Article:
Consumption of alcohol, tobacco and illicit narcotics affects the quality of life among mental health patients. The objective of this study was to describe prevalence of alcohol, tobacco and illicit narcotic substances usage and associated factors among patients attending mental health clinics.
A descriptive cross sectional study was carried out in mental health clinics from July to November in 2013. All mental health patients who had registered and followed up ≥ 1 year were the study population. Using systematic sampling, 404 patients were recruited. A pre-tested interviewer administered questionnaire was used. Results were expressed as prevalence and 95% confidence interval (CI). Chi-squared test was applied for assessing the associations.
Life time prevalence of usage of alcohol, tobacco and illicit narcotic were 53.7%, (95% CI = 48.8-58.6), 24.3%, (95% CI = 20.1-28.5) and 5.9%, (95% CI = 3.6-8.2) respectively. Current usage of alcohol, tobacco and illicit narcotic were 42.6% (95% CI = 38.2-47), 15.3% (95% CI = 11.8-18.8) and 2.7% (95% CI = 1.1-4.3) respectively. Statistically significant relationships were found between male patients and current usage of alcohol, tobacco and illicit narcotic substances. Patients with monthly income > LKR 5000 had a significant relationship with current usage of alcohol and tobacco. Current alcohol usage of patients was significantly associated with the alcohol consumption of the caregivers.
There are no statistically significant relationships between the number of clinic attendance ≤ 8 during last 12 months and age, marital status, education level, consumption of alcohol, tobacco or illicit narcotics usage of the patients or family members, monthly income, and distance between clinic and residence.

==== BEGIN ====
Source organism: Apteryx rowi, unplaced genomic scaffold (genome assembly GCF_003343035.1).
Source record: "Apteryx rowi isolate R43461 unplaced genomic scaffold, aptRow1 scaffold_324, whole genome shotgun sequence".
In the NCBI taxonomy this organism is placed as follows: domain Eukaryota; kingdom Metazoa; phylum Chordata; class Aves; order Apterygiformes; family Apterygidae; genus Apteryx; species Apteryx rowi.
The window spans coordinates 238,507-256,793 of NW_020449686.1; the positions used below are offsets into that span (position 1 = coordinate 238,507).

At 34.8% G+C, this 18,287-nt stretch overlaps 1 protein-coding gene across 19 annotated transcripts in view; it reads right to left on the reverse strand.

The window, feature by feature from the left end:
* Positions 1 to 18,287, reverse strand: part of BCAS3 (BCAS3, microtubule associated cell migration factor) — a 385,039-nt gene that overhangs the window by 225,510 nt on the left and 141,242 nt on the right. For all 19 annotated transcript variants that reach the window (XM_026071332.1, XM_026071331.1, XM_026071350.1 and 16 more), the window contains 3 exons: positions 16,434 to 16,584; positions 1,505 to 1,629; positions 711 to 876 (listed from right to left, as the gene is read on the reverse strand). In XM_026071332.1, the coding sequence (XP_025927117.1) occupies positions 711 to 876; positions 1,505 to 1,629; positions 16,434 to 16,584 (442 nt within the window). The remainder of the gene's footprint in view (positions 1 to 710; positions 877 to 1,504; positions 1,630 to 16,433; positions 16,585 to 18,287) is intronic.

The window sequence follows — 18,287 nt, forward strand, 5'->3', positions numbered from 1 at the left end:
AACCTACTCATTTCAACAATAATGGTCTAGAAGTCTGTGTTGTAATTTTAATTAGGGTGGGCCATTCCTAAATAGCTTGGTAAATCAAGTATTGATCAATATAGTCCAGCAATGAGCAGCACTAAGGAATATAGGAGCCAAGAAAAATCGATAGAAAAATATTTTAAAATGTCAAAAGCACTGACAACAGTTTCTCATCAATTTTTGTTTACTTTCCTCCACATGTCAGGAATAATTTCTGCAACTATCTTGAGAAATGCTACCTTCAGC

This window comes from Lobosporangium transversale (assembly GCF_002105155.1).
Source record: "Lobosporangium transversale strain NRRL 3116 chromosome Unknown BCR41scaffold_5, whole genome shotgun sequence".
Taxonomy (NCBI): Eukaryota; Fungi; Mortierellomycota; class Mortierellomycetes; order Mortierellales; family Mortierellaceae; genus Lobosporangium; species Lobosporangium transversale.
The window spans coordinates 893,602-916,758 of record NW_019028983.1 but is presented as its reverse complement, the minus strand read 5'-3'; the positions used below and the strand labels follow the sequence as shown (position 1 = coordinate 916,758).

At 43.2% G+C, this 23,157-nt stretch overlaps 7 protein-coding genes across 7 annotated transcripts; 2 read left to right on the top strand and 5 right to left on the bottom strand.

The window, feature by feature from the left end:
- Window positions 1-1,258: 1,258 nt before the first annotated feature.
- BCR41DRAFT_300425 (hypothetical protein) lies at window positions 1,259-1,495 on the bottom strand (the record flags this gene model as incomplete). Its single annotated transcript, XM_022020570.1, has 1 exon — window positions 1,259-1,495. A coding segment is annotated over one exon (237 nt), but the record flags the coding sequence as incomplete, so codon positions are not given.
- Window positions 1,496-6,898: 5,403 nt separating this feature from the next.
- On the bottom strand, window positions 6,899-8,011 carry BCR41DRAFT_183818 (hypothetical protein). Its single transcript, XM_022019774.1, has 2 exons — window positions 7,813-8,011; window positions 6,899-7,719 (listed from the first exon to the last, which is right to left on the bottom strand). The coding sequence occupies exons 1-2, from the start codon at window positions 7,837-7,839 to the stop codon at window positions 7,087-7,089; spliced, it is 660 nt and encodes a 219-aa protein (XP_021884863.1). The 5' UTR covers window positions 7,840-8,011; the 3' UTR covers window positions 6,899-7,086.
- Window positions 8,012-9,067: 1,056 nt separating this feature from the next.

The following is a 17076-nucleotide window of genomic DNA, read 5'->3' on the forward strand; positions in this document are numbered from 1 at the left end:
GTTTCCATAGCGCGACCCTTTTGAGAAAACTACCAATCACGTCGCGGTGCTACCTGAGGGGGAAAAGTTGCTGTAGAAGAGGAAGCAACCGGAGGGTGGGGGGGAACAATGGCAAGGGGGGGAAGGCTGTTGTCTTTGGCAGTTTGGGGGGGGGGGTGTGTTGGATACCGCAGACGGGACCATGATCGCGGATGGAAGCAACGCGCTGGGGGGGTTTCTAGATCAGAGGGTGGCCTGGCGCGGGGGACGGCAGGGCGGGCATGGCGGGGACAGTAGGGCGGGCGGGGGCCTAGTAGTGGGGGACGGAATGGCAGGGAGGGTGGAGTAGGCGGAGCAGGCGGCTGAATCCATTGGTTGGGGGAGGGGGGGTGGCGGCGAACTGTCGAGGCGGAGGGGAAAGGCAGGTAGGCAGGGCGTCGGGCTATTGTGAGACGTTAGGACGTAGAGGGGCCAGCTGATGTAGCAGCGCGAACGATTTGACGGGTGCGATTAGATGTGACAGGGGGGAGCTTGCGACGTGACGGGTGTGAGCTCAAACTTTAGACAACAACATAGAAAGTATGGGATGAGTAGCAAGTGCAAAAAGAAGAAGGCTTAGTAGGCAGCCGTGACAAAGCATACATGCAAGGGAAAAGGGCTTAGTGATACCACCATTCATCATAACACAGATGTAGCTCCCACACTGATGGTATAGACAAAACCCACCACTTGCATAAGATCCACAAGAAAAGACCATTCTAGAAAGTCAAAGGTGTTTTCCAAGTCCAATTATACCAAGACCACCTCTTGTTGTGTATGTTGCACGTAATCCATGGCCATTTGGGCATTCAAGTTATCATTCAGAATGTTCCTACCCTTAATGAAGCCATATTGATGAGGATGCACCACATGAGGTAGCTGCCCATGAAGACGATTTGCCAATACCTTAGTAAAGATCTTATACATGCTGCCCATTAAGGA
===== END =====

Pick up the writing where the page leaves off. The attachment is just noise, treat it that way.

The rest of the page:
Alcohol usage was higher among mental health patients. Being a male patient, alcohol consumption of caregiver and high family income were associated with alcohol usage of patients. Usage of those substances did not significantly affect the clinic attendance.
Alcohol, Illicit narcotics, Mental disorders, Substance usage, Tobacco
There has been a rapid increase in the prevalence of mental health disorders worldwide. One out of ten among the world population suffers from mental health problems . An important aspect is that most mental health disorders cannot be cured completely, but can be effectively treated to help manage the symptoms. Due to poverty, poor family support and social stigma, psychiatric patients are one of the most affected groups of a community.
There is a strong relationship among alcohol, tobacco and illicit drug usage and mental disorders [2-4]. Psychiatric patients with substance use issues are more prone to violence related problems . It also generates many problems to caregivers and family members. This causes loss of their money, time and reputation, resulting in poor care and poor family support from caregivers. Alcohol primarily affects the central nervous system and interferes with the communication pathways in the brain and affects its function. These disruptions can alter mood and behaviour, and make it harder to think clearly . Smoking habits of psychiatric patients increases the harmful effects of tobacco including the increase of non-communicable diseases and causes a financial burden to the family. Psychiatric patients who smoke are at higher risk of getting addicted to other substances . Substance abuse (especially cannabis) among hospitalized psychiatric patients is identified as a growing problem in the world . Substance abuse among psychiatric patients who follow out-patients' clinics are several times higher than inward patients, because they have ample opportunities to gain narcotics than inward patients. The patients with mental disorders are used to alcohol, tobacco or narcotic drugs more than the general population [9,10] which may affect clinic visits and compliance.